The Kona Mahuna sits right in the super-competitive three- to four-figure price category where you’ll find all sorts of tricks being pulled by manufacturers to get you to buy. Kona has based its pitch around a sweet-riding and versatile frame rolling on a decent rim and tire set up. The result is a naturally swift and comfortable XC ride that compares favorably with the best hardtail mountain bikes but like a lot of MTBs at this price, it deserves a better fork and there are other upgrades on the wish list too.
Design and geometry
While Kona use the same frame aesthetic right through their trail hardtail range from the £1699 Kahuna DL to the £699 Lana’i, the Mahuna and Cinder Cone use a slightly heavier frame than the Kahuna and Kahuna DL. It’s a decent frame, though, with curved and shaped butted alloy tubes, a tapered head tube, internal cable routing (including dropper post), twin bottle cages and rack and mudguard mounts. A forged drive-side chainstay plate gives room for up to 2.6in 29er tires or 2.8in if you’re running a 27.5 wheel (the Kona Cinder Cone is effectively a 27.5in Mahuna). It’s got old school 135mm QR rear dropouts, though, not a wider through axle, and there’s no chainstay protection against chain slap. The back end is also very long at 450mm on all four sizes.
Otherwise the geom is what we’d call progressive XC with a 68 degree head angle at the end of a 465mm reach on the large we tested. The 470mm seat tube is at 75 degrees with a 60mm BB drop giving a 315mm BB height. With a 500mm reach and 530mm seat tube the jump to the XL is huge, though, and we’d really like to see an extra size in the gap for non-XL sized riders who want a bit more reach.
Components and build
The 100mm travel RockShox Judy fork is a clear sign that Kona intends the Mahuna to be mostly about flat and climbing trails (the Honzo gets a 120mm fork). It’s got a smooth, adjustable air-sprung action with basic rebound adjustment and a low speed compression/lockout lever. Again, it’s QR axle not bolt-through though, and while the frame has a tapered head tube, the fork has a straight 1.125in steerer tube and skinny 30mm legs. The Formula front hub is non-convertible and the cup and cone bearings are covered by a basic rubber seal, so be prepared to grease it regularly. The rear hub is a sturdy Shimano unit, though, and the WTB 27mm internal rims are a decent hoop and easy to turn tubeless. The Maxxis Forekaster tires are some of our favorite fast-but-versatile treads and work well even in the basic version Kona have fitted.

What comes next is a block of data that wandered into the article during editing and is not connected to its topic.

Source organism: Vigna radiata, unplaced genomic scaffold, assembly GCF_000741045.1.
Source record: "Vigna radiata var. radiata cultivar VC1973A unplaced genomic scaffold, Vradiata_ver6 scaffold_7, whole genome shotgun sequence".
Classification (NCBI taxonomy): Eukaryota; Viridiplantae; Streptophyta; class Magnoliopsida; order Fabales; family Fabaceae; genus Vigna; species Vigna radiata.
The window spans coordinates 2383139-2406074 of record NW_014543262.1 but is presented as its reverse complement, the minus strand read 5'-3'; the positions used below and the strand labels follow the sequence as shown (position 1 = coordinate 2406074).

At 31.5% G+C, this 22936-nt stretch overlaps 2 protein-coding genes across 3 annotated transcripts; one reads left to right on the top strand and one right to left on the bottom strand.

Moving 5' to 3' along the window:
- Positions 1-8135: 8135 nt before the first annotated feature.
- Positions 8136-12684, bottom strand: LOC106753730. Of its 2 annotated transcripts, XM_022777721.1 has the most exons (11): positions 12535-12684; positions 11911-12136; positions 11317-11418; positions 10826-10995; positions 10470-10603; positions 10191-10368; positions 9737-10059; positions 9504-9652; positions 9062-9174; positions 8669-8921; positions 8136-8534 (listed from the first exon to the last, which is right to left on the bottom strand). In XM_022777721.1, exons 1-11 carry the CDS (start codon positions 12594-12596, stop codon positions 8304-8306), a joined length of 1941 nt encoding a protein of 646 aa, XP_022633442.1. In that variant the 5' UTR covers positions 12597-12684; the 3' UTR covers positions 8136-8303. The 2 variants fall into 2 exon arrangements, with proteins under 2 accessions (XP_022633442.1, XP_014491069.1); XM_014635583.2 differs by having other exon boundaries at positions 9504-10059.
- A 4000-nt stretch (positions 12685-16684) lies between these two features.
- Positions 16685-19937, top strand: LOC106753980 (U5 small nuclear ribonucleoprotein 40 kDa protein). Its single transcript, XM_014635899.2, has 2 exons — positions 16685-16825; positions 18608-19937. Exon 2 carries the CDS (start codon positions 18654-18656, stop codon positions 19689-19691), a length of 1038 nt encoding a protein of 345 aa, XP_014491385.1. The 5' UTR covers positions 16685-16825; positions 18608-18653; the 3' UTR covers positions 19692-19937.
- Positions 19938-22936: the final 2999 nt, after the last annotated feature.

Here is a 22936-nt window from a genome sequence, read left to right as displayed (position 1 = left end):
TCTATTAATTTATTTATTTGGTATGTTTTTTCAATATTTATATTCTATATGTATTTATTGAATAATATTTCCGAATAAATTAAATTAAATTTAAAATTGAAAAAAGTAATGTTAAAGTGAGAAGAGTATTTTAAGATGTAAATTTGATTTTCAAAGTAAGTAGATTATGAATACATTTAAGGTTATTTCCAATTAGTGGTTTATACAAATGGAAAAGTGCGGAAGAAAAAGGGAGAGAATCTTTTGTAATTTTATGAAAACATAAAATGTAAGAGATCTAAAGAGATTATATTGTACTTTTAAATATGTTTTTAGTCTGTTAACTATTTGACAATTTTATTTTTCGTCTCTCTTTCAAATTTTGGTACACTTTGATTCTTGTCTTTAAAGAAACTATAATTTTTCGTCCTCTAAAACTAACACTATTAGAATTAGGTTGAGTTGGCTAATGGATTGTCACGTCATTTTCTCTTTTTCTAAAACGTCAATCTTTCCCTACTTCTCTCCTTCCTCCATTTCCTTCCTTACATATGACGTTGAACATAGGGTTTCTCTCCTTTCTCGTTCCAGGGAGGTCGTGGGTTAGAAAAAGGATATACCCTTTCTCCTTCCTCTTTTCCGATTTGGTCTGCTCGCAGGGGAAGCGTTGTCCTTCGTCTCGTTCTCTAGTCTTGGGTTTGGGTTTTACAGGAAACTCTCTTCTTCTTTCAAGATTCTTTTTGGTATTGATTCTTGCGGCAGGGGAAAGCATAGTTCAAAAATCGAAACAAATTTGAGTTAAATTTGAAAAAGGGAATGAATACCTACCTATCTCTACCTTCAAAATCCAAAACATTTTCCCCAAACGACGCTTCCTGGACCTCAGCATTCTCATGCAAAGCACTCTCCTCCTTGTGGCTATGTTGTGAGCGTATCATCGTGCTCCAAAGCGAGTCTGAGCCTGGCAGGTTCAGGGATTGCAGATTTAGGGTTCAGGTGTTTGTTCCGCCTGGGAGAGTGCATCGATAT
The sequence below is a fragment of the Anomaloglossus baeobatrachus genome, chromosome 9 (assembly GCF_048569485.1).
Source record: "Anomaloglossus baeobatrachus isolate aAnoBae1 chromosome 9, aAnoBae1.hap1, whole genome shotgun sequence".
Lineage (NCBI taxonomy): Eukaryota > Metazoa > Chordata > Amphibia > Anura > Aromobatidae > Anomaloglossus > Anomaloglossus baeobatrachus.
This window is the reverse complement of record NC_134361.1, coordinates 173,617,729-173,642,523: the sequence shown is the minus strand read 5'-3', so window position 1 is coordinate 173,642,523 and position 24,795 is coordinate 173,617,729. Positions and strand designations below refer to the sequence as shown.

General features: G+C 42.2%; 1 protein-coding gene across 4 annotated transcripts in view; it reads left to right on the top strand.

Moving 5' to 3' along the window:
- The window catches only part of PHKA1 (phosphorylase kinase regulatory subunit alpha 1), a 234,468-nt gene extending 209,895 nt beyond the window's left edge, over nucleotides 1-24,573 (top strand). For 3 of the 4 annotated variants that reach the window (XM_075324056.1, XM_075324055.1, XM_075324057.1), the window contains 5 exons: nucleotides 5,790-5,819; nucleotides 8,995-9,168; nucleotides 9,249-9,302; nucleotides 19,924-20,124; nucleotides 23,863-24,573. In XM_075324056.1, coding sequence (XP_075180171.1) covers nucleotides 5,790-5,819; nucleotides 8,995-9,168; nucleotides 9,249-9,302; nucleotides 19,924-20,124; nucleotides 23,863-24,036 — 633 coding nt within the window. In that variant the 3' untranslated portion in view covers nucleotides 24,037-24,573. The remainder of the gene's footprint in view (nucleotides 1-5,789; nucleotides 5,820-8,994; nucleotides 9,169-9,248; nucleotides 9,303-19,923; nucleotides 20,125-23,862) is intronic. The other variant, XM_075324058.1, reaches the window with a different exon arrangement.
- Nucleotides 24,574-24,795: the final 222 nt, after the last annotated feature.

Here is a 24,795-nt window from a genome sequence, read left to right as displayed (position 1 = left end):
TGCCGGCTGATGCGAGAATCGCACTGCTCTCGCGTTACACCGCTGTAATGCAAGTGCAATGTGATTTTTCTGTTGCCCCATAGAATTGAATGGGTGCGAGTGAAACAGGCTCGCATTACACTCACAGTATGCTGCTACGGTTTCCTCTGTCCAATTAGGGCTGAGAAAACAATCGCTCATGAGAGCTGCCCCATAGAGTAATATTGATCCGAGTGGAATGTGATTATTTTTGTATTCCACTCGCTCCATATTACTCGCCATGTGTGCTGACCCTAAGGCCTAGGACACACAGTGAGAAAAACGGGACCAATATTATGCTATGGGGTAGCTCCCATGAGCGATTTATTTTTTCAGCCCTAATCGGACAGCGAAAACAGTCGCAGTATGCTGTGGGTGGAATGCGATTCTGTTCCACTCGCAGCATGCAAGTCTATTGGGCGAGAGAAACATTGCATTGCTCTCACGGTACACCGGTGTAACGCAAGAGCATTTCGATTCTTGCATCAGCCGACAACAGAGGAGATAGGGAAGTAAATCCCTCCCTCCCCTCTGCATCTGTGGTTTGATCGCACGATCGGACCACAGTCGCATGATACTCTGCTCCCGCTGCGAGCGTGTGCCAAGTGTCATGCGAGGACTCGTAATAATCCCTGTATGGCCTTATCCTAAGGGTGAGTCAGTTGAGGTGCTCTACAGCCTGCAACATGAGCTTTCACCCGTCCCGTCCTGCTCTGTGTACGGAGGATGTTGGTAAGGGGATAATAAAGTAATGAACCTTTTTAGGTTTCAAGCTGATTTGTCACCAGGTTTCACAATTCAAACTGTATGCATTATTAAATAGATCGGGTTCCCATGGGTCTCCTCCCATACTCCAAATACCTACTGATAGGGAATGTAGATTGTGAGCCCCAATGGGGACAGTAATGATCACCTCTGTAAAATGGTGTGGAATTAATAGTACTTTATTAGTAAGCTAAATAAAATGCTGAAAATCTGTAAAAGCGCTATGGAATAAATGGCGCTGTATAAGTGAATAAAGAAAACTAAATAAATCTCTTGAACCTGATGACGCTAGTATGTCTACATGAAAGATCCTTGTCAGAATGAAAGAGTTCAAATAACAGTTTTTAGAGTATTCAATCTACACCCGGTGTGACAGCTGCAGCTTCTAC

Kona’s website suggests the Mahuna can come with either a Shimano Deore 11-51 tooth cassette or the Microshift 11-46 tooth block our bike had. It shifted fine, though, and we actually like the ratio range better, especially as Kona has specced a small 28-tooth chainset on the Samox cranks. The chunky arms bolt onto a spindly silver, square taper bottom bracket axle that adds significant weight and flex to the powertrain. On the plus side, it’s got an Eturnity branded BB which we thought was quite a good pun.
That leaves money in the budget for the 11-speed Shimano Deore rear mech and shifter. While they’re very numb in feel, the Tektro brake levers are relatively neat and a 180mm front rotor means stopping power is acceptable. The 760mm wide bar suits the Mahuna’s angles and the 55mm stem makes for fast and responsive steering. The stick-on grips are comfy too, but liable to start sliding if they get wet underneath, so put lock-ons on the upgrade list too. The fixed seatpost obviously needs to be swapped for a dropper if you’re likely to get lairy as well, but it’s par for the course for the money.